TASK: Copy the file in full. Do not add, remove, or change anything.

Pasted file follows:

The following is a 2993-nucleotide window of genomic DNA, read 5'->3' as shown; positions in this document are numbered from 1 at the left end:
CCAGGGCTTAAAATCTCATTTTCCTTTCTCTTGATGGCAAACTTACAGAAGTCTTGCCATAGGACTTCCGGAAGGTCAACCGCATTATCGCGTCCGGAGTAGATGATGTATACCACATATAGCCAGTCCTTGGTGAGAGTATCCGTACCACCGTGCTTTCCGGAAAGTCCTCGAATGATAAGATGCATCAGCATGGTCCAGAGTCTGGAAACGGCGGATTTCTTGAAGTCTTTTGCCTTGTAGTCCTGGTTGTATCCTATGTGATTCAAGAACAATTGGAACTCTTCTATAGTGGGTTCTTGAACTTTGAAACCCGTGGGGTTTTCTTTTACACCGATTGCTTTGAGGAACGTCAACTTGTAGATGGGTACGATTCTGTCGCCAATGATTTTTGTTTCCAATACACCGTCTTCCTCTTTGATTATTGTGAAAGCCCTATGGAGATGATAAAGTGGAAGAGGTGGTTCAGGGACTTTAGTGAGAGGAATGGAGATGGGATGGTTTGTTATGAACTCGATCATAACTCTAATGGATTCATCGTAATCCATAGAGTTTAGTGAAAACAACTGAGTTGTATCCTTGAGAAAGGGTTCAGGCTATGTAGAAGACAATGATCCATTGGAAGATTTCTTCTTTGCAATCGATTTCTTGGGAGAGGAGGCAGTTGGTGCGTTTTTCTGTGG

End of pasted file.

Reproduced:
The following is a 2993-nucleotide window of genomic DNA, read 5'->3' as shown; positions in this document are numbered from 1 at the left end:
CCAGGGCTTAAAATCTCATTTTCCTTTCTCTTGATGGCAAACTTACAGAAGTCTTGCCATAGGACTTCCGGAAGGTCAACCGCATTATCGCGTCCGGAGTAGATGATGTATACCACATATAGCCAGTCCTTGGTGAGAGTATCCGTACCACCGTGCTTTCCGGAAAGTCCTCGAATGATAAGATGCATCAGCATGGTCCAGAGTCTGGAAACGGCGGATTTCTTGAAGTCTTTTGCCTTGTAGTCCTGGTTGTATCCTATGTGATTCAAGAACAATTGGAACTCTTCTATAGTGGGTTCTTGAACTTTGAAACCCGTGGGGTTTTCTTTTACACCGATTGCTTTGAGGAACGTCAACTTGTAGATGGGTACGATTCTGTCGCCAATGATTTTTGTTTCCAATACACCGTCTTCCTCTTTGATTATTGTGAAAGCCCTATGGAGATGATAAAGTGGAAGAGGTGGTTCAGGGACTTTAGTGAGAGGAATGGAGATGGGATGGTTTGTTATGAACTCGATCATAACTCTAATGGATTCATCGTAATCCATAGAGTTTAGTGAAAACAACTGAGTTGTATCCTTGAGAAAGGGTTCAGGCTATGTAGAAGACAATGATCCATTGGAAGATTTCTTCTTTGCAATCGATTTCTTGGGAGAGGAGGCAGTTGGTGCGTTTTTCTGTGG